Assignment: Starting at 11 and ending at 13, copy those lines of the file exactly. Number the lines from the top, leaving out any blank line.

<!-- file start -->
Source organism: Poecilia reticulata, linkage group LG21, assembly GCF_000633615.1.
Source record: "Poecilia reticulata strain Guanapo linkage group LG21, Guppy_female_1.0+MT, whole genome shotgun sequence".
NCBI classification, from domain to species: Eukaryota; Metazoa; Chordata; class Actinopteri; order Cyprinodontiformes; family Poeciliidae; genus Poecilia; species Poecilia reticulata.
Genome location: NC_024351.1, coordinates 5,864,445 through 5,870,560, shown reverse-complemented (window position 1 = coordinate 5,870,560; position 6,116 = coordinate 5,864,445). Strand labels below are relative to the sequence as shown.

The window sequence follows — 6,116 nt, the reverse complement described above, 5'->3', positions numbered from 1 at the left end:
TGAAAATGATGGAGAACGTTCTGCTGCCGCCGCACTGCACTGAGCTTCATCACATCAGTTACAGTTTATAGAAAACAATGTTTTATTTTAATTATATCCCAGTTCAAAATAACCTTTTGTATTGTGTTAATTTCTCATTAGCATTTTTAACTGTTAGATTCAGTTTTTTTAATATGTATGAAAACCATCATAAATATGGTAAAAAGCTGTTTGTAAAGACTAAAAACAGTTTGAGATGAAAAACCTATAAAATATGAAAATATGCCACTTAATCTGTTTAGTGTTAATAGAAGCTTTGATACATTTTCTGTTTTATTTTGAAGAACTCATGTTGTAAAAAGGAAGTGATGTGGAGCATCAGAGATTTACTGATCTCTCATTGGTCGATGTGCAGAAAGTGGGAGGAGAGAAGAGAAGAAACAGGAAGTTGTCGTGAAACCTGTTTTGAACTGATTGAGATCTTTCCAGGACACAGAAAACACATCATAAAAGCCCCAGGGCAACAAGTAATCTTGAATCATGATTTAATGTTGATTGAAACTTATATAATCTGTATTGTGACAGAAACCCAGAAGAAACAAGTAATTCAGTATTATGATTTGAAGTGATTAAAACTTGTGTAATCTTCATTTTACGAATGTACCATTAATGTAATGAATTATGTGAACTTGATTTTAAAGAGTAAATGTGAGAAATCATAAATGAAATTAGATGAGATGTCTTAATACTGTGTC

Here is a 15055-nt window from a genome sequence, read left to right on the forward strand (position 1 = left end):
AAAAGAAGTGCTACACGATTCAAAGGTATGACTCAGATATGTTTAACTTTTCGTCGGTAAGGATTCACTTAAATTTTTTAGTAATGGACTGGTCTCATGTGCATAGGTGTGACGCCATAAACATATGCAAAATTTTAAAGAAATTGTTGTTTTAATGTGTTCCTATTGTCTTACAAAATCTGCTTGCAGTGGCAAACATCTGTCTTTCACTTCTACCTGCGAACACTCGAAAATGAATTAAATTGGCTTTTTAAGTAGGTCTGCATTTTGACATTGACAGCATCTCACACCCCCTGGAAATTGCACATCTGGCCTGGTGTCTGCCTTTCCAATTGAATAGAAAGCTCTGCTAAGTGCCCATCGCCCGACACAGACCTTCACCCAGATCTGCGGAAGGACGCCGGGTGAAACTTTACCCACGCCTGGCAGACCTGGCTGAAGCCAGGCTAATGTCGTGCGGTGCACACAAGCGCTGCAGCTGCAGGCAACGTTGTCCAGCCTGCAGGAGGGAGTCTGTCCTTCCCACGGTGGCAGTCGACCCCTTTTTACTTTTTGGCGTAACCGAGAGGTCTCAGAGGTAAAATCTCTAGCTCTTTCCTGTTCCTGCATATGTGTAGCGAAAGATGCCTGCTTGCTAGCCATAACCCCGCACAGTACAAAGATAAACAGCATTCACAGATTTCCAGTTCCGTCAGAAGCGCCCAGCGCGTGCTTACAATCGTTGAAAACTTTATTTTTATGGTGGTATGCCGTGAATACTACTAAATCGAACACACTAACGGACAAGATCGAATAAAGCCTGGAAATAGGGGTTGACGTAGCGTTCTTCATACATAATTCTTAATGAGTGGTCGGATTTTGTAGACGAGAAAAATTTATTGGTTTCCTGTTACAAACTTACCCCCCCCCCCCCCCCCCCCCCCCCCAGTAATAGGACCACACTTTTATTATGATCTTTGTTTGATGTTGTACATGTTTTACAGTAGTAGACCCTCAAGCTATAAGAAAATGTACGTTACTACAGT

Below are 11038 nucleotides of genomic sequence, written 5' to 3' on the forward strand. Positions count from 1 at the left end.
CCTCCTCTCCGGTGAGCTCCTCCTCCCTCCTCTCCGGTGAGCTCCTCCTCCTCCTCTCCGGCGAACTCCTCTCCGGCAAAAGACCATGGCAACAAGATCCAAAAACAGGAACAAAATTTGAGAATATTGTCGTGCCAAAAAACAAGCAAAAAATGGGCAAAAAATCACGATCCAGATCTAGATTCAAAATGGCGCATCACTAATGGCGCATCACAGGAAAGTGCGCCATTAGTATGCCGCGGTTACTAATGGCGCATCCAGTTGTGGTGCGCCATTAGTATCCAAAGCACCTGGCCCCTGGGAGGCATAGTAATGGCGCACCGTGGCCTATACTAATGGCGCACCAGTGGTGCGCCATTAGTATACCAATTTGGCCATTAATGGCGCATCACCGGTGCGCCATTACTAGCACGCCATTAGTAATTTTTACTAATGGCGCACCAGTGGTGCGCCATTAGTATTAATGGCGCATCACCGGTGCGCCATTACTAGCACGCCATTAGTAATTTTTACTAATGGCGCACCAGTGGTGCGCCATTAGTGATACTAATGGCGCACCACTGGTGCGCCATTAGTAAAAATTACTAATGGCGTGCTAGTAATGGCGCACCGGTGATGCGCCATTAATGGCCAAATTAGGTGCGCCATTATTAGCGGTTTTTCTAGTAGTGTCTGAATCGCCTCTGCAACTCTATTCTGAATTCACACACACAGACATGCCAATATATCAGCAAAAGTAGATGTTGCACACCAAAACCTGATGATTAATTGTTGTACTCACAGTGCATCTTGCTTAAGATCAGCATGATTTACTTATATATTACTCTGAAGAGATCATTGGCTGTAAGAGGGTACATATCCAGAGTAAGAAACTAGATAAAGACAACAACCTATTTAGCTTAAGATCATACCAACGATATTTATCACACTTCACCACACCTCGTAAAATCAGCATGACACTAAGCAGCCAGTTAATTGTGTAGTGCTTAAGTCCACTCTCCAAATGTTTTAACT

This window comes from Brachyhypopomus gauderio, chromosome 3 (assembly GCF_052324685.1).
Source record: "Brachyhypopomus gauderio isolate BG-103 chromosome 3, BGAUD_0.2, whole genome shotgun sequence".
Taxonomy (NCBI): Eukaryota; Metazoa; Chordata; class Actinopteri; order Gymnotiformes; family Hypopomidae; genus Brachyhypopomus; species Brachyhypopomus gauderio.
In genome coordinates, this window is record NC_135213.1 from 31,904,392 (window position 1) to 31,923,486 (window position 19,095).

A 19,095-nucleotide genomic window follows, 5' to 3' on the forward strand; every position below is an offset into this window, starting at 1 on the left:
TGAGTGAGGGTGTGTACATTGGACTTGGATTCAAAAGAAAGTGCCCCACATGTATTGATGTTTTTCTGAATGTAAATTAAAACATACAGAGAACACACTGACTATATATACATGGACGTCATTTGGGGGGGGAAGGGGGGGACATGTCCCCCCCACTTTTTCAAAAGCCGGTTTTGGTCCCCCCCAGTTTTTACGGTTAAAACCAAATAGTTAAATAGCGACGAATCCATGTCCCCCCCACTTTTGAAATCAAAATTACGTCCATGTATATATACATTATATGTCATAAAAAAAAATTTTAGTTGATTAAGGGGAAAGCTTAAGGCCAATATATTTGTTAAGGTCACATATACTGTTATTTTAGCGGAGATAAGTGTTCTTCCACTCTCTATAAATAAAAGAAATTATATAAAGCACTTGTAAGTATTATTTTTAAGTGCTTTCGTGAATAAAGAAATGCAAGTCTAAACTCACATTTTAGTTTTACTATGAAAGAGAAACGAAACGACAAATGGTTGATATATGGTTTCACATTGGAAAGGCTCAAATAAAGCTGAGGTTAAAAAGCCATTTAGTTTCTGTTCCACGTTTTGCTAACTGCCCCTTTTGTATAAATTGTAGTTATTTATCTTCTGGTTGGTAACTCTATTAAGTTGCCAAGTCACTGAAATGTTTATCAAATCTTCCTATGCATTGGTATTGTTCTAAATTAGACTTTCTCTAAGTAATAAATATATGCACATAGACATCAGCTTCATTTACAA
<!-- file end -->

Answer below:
This window comes from Brachyhypopomus gauderio, chromosome 3 (assembly GCF_052324685.1).
Source record: "Brachyhypopomus gauderio isolate BG-103 chromosome 3, BGAUD_0.2, whole genome shotgun sequence".
Taxonomy (NCBI): Eukaryota; Metazoa; Chordata; class Actinopteri; order Gymnotiformes; family Hypopomidae; genus Brachyhypopomus; species Brachyhypopomus gauderio.